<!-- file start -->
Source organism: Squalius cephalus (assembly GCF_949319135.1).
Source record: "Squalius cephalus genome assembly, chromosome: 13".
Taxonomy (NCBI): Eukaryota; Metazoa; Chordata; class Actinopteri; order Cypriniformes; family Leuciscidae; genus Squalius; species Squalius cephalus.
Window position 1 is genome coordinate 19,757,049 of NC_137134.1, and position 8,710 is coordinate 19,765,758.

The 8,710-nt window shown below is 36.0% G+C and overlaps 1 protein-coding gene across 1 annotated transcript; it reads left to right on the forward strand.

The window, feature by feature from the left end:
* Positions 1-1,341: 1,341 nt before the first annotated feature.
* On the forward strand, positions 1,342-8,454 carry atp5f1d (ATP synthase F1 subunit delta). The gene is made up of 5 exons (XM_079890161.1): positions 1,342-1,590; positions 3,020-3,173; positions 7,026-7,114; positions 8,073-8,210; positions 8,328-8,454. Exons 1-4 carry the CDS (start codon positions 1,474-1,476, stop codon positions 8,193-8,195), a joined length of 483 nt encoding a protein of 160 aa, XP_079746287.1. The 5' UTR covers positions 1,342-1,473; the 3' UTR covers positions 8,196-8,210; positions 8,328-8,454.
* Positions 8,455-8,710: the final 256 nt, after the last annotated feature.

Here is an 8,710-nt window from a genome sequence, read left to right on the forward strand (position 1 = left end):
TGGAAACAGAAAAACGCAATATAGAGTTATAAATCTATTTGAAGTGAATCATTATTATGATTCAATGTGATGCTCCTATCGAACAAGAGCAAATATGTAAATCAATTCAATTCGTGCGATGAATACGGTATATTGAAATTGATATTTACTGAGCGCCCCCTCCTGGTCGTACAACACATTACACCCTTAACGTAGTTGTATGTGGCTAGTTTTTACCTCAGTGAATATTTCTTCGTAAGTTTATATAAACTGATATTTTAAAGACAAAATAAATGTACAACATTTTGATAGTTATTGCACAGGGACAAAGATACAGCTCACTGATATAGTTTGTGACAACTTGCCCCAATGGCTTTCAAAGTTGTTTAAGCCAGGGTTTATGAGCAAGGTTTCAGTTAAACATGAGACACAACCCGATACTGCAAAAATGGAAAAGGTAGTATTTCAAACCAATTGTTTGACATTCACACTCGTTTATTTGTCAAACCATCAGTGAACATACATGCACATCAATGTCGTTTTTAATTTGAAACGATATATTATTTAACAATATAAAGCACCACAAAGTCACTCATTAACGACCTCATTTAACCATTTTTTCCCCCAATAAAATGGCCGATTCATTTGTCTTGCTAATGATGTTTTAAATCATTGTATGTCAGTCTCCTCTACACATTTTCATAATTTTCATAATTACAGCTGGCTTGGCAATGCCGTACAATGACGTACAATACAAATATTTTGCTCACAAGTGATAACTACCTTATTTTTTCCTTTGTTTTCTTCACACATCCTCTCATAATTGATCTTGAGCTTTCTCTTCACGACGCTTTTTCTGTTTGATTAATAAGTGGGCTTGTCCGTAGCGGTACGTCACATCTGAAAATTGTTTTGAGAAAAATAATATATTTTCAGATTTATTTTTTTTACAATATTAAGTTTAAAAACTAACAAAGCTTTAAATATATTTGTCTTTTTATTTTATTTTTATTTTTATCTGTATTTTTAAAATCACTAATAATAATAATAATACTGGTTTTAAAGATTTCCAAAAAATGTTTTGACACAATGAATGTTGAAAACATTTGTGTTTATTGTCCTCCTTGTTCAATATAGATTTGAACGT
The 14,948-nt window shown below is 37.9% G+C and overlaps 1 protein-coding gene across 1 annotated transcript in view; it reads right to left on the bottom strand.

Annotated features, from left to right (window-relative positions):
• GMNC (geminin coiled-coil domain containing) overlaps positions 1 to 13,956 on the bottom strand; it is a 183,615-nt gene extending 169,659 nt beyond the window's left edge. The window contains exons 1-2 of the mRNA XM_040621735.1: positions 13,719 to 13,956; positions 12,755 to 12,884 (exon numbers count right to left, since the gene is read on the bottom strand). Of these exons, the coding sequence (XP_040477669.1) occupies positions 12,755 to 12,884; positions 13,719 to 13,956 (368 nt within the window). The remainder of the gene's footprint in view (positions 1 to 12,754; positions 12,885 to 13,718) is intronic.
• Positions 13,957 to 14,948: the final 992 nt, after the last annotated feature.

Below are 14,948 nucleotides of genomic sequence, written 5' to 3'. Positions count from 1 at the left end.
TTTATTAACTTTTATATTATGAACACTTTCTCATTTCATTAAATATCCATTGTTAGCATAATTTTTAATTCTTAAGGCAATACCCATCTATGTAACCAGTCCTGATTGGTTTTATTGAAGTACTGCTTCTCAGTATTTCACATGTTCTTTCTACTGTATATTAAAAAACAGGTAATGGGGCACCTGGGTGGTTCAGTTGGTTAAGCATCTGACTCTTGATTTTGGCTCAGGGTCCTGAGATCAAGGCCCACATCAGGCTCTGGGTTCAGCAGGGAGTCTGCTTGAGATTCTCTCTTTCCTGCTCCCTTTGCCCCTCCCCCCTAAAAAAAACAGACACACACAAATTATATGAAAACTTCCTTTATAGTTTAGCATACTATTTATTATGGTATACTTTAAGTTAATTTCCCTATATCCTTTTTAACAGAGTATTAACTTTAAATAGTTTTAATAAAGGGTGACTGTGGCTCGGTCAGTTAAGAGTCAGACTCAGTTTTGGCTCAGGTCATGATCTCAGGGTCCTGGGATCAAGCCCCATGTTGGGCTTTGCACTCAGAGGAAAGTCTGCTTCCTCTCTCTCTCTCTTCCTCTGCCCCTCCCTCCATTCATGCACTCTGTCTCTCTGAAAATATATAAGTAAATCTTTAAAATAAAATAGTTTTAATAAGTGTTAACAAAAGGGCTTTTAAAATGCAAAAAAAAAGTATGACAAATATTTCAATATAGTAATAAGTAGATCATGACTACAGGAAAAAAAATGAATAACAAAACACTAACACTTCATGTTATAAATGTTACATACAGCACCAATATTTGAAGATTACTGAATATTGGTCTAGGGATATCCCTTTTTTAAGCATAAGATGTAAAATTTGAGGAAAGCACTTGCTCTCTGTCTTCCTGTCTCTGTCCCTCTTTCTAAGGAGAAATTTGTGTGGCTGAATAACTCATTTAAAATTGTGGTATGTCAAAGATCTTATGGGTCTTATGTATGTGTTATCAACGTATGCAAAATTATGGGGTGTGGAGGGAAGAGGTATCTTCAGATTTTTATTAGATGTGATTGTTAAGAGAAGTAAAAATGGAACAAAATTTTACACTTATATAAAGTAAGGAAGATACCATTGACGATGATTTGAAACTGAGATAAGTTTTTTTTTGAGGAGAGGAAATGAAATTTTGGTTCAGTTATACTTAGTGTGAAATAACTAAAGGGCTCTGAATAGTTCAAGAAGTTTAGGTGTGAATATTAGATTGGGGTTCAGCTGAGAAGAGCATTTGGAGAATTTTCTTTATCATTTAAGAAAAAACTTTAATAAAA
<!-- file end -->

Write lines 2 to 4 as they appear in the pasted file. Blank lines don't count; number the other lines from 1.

Source record: "Squalius cephalus genome assembly, chromosome: 13".
Taxonomy (NCBI): Eukaryota; Metazoa; Chordata; class Actinopteri; order Cypriniformes; family Leuciscidae; genus Squalius; species Squalius cephalus.
Window position 1 is genome coordinate 19,757,049 of NC_137134.1, and position 8,710 is coordinate 19,765,758.